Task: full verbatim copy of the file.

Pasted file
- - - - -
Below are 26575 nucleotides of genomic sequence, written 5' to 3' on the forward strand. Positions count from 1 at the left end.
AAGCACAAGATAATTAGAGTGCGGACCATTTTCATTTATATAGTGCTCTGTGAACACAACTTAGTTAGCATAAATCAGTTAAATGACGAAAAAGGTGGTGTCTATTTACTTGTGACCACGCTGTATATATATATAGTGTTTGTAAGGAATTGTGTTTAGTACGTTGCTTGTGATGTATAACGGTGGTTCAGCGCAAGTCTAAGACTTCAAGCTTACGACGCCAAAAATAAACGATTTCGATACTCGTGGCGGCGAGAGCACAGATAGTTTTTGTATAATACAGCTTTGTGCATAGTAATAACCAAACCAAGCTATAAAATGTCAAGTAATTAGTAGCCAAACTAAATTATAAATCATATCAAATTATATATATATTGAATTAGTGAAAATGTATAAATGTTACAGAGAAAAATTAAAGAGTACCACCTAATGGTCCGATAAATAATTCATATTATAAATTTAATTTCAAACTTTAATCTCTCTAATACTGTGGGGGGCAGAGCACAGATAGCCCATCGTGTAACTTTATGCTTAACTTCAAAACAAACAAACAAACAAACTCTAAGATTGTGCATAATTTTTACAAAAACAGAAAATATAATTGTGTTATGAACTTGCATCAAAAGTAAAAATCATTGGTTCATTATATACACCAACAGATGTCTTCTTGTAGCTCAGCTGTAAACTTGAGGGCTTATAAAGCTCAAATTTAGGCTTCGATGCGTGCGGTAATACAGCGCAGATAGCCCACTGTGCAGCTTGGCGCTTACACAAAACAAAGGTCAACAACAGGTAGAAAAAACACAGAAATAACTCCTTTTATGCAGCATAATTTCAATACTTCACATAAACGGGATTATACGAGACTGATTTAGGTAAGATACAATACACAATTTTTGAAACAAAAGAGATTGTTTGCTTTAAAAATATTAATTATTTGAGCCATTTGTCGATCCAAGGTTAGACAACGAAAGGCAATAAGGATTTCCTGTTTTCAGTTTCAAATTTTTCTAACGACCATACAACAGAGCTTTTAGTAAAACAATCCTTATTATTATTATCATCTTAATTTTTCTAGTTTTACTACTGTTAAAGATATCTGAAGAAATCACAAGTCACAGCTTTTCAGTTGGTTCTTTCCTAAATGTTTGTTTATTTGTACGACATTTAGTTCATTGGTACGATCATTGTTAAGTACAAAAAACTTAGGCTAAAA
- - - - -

Below are 26575 nucleotides of genomic sequence, written 5' to 3' on the forward strand. Positions count from 1 at the left end.
AAGCACAAGATAATTAGAGTGCGGACCATTTTCATTTATATAGTGCTCTGTGAACACAACTTAGTTAGCATAAATCAGTTAAATGACGAAAAAGGTGGTGTCTATTTACTTGTGACCACGCTGTATATATATATAGTGTTTGTAAGGAATTGTGTTTAGTACGTTGCTTGTGATGTATAACGGTGGTTCAGCGCAAGTCTAAGACTTCAAGCTTACGACGCCAAAAATAAACGATTTCGATACTCGTGGCGGCGAGAGCACAGATAGTTTTTGTATAATACAGCTTTGTGCATAGTAATAACCAAACCAAGCTATAAAATGTCAAGTAATTAGTAGCCAAACTAAATTATAAATCATATCAAATTATATATATATTGAATTAGTGAAAATGTATAAATGTTACAGAGAAAAATTAAAGAGTACCACCTAATGGTCCGATAAATAATTCATATTATAAATTTAATTTCAAACTTTAATCTCTCTAATACTGTGGGGGGCAGAGCACAGATAGCCCATCGTGTAACTTTATGCTTAACTTCAAAACAAACAAACAAACAAACTCTAAGATTGTGCATAATTTTTACAAAAACAGAAAATATAATTGTGTTATGAACTTGCATCAAAAGTAAAAATCATTGGTTCATTATATACACCAACAGATGTCTTCTTGTAGCTCAGCTGTAAACTTGAGGGCTTATAAAGCTCAAATTTAGGCTTCGATGCGTGCGGTAATACAGCGCAGATAGCCCACTGTGCAGCTTGGCGCTTACACAAAACAAAGGTCAACAACAGGTAGAAAAAACACAGAAATAACTCCTTTTATGCAGCATAATTTCAATACTTCACATAAACGGGATTATACGAGACTGATTTAGGTAAGATACAATACACAATTTTTGAAACAAAAGAGATTGTTTGCTTTAAAAATATTAATTATTTGAGCCATTTGTCGATCCAAGGTTAGACAACGAAAGGCAATAAGGATTTCCTGTTTTCAGTTTCAAATTTTTCTAACGACCATACAACAGAGCTTTTAGTAAAACAATCCTTATTATTATTATCATCTTAATTTTTCTAGTTTTACTACTGTTAAAGATATCTGAAGAAATCACAAGTCACAGCTTTTCAGTTGGTTCTTTCCTAAATGTTTGTTTATTTGTACGACATTTAGTTCATTGGTACGATCATTGTTAAGTACAAAAAACTTAGGCTAAAA